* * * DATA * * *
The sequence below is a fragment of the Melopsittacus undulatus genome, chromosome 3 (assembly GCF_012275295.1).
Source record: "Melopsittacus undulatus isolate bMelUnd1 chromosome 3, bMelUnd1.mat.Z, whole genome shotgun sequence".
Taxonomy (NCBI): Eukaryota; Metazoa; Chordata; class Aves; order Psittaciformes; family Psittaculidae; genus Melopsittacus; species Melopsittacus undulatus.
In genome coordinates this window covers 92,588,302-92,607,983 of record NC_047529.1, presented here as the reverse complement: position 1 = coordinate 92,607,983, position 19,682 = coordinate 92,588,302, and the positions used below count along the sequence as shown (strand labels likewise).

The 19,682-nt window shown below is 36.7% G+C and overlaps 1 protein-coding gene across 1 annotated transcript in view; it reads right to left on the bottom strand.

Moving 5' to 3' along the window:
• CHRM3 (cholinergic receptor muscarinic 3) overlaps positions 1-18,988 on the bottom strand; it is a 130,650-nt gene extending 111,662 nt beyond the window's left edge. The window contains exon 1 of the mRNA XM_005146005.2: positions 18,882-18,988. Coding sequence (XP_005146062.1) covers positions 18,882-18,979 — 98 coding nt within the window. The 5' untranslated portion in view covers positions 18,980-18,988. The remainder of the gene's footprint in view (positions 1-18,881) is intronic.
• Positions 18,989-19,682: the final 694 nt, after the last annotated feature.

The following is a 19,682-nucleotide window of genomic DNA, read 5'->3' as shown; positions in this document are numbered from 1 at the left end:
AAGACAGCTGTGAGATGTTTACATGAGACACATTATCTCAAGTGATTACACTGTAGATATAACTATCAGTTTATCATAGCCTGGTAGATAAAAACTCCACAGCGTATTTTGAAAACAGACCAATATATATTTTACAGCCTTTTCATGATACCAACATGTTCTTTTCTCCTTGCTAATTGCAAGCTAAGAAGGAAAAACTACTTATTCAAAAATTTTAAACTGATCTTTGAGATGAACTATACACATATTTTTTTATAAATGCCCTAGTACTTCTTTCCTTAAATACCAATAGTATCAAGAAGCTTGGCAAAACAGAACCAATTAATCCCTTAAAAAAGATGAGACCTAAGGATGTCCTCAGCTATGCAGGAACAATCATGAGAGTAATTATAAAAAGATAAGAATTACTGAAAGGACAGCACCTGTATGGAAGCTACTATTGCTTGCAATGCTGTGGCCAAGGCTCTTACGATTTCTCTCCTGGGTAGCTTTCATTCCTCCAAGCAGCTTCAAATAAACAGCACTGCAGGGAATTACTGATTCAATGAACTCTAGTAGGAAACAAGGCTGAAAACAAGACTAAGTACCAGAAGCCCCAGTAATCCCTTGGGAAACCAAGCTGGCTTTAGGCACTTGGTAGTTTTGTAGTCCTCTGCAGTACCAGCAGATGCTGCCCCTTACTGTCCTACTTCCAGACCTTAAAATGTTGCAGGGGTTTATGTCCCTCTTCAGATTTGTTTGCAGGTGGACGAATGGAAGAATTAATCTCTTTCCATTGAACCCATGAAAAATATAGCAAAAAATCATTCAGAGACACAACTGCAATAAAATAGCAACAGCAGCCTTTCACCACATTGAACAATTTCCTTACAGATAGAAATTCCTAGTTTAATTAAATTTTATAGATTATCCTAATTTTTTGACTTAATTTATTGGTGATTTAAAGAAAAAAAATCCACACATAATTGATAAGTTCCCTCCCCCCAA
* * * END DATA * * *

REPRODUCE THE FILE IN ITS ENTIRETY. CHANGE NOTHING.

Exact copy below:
The sequence below is a fragment of the Melopsittacus undulatus genome, chromosome 3 (assembly GCF_012275295.1).
Source record: "Melopsittacus undulatus isolate bMelUnd1 chromosome 3, bMelUnd1.mat.Z, whole genome shotgun sequence".
Taxonomy (NCBI): Eukaryota; Metazoa; Chordata; class Aves; order Psittaciformes; family Psittaculidae; genus Melopsittacus; species Melopsittacus undulatus.
In genome coordinates this window covers 92,588,302-92,607,983 of record NC_047529.1, presented here as the reverse complement: position 1 = coordinate 92,607,983, position 19,682 = coordinate 92,588,302, and the positions used below count along the sequence as shown (strand labels likewise).

The 19,682-nt window shown below is 36.7% G+C and overlaps 1 protein-coding gene across 1 annotated transcript in view; it reads right to left on the bottom strand.

Moving 5' to 3' along the window:
• CHRM3 (cholinergic receptor muscarinic 3) overlaps positions 1-18,988 on the bottom strand; it is a 130,650-nt gene extending 111,662 nt beyond the window's left edge. The window contains exon 1 of the mRNA XM_005146005.2: positions 18,882-18,988. Coding sequence (XP_005146062.1) covers positions 18,882-18,979 — 98 coding nt within the window. The 5' untranslated portion in view covers positions 18,980-18,988. The remainder of the gene's footprint in view (positions 1-18,881) is intronic.
• Positions 18,989-19,682: the final 694 nt, after the last annotated feature.

The following is a 19,682-nucleotide window of genomic DNA, read 5'->3' as shown; positions in this document are numbered from 1 at the left end:
AAGACAGCTGTGAGATGTTTACATGAGACACATTATCTCAAGTGATTACACTGTAGATATAACTATCAGTTTATCATAGCCTGGTAGATAAAAACTCCACAGCGTATTTTGAAAACAGACCAATATATATTTTACAGCCTTTTCATGATACCAACATGTTCTTTTCTCCTTGCTAATTGCAAGCTAAGAAGGAAAAACTACTTATTCAAAAATTTTAAACTGATCTTTGAGATGAACTATACACATATTTTTTTATAAATGCCCTAGTACTTCTTTCCTTAAATACCAATAGTATCAAGAAGCTTGGCAAAACAGAACCAATTAATCCCTTAAAAAAGATGAGACCTAAGGATGTCCTCAGCTATGCAGGAACAATCATGAGAGTAATTATAAAAAGATAAGAATTACTGAAAGGACAGCACCTGTATGGAAGCTACTATTGCTTGCAATGCTGTGGCCAAGGCTCTTACGATTTCTCTCCTGGGTAGCTTTCATTCCTCCAAGCAGCTTCAAATAAACAGCACTGCAGGGAATTACTGATTCAATGAACTCTAGTAGGAAACAAGGCTGAAAACAAGACTAAGTACCAGAAGCCCCAGTAATCCCTTGGGAAACCAAGCTGGCTTTAGGCACTTGGTAGTTTTGTAGTCCTCTGCAGTACCAGCAGATGCTGCCCCTTACTGTCCTACTTCCAGACCTTAAAATGTTGCAGGGGTTTATGTCCCTCTTCAGATTTGTTTGCAGGTGGACGAATGGAAGAATTAATCTCTTTCCATTGAACCCATGAAAAATATAGCAAAAAATCATTCAGAGACACAACTGCAATAAAATAGCAACAGCAGCCTTTCACCACATTGAACAATTTCCTTACAGATAGAAATTCCTAGTTTAATTAAATTTTATAGATTATCCTAATTTTTTGACTTAATTTATTGGTGATTTAAAGAAAAAAAATCCACACATAATTGATAAGTTCCCTCCCCCCAA